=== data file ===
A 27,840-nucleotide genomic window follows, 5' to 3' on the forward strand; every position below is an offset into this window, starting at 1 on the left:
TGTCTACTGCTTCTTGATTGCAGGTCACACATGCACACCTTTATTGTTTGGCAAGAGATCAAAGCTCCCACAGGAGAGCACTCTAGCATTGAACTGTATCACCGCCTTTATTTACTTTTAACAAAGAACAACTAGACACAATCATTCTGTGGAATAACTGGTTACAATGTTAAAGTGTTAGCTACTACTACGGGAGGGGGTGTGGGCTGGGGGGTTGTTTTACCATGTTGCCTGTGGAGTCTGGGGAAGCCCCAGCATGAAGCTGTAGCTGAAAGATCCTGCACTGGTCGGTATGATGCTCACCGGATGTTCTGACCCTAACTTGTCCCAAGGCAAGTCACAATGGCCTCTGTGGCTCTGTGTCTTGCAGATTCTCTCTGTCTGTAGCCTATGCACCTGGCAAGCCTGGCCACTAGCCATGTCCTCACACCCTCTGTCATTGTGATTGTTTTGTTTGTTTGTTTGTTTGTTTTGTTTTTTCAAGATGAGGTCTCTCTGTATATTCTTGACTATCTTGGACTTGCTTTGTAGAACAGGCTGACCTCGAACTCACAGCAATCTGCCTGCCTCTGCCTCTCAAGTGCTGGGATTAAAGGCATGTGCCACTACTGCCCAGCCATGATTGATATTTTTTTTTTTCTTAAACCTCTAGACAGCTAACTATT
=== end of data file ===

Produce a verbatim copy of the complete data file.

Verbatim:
A 27,840-nucleotide genomic window follows, 5' to 3' on the forward strand; every position below is an offset into this window, starting at 1 on the left:
TGTCTACTGCTTCTTGATTGCAGGTCACACATGCACACCTTTATTGTTTGGCAAGAGATCAAAGCTCCCACAGGAGAGCACTCTAGCATTGAACTGTATCACCGCCTTTATTTACTTTTAACAAAGAACAACTAGACACAATCATTCTGTGGAATAACTGGTTACAATGTTAAAGTGTTAGCTACTACTACGGGAGGGGGTGTGGGCTGGGGGGTTGTTTTACCATGTTGCCTGTGGAGTCTGGGGAAGCCCCAGCATGAAGCTGTAGCTGAAAGATCCTGCACTGGTCGGTATGATGCTCACCGGATGTTCTGACCCTAACTTGTCCCAAGGCAAGTCACAATGGCCTCTGTGGCTCTGTGTCTTGCAGATTCTCTCTGTCTGTAGCCTATGCACCTGGCAAGCCTGGCCACTAGCCATGTCCTCACACCCTCTGTCATTGTGATTGTTTTGTTTGTTTGTTTGTTTGTTTTGTTTTTTCAAGATGAGGTCTCTCTGTATATTCTTGACTATCTTGGACTTGCTTTGTAGAACAGGCTGACCTCGAACTCACAGCAATCTGCCTGCCTCTGCCTCTCAAGTGCTGGGATTAAAGGCATGTGCCACTACTGCCCAGCCATGATTGATATTTTTTTTTTTCTTAAACCTCTAGACAGCTAACTATT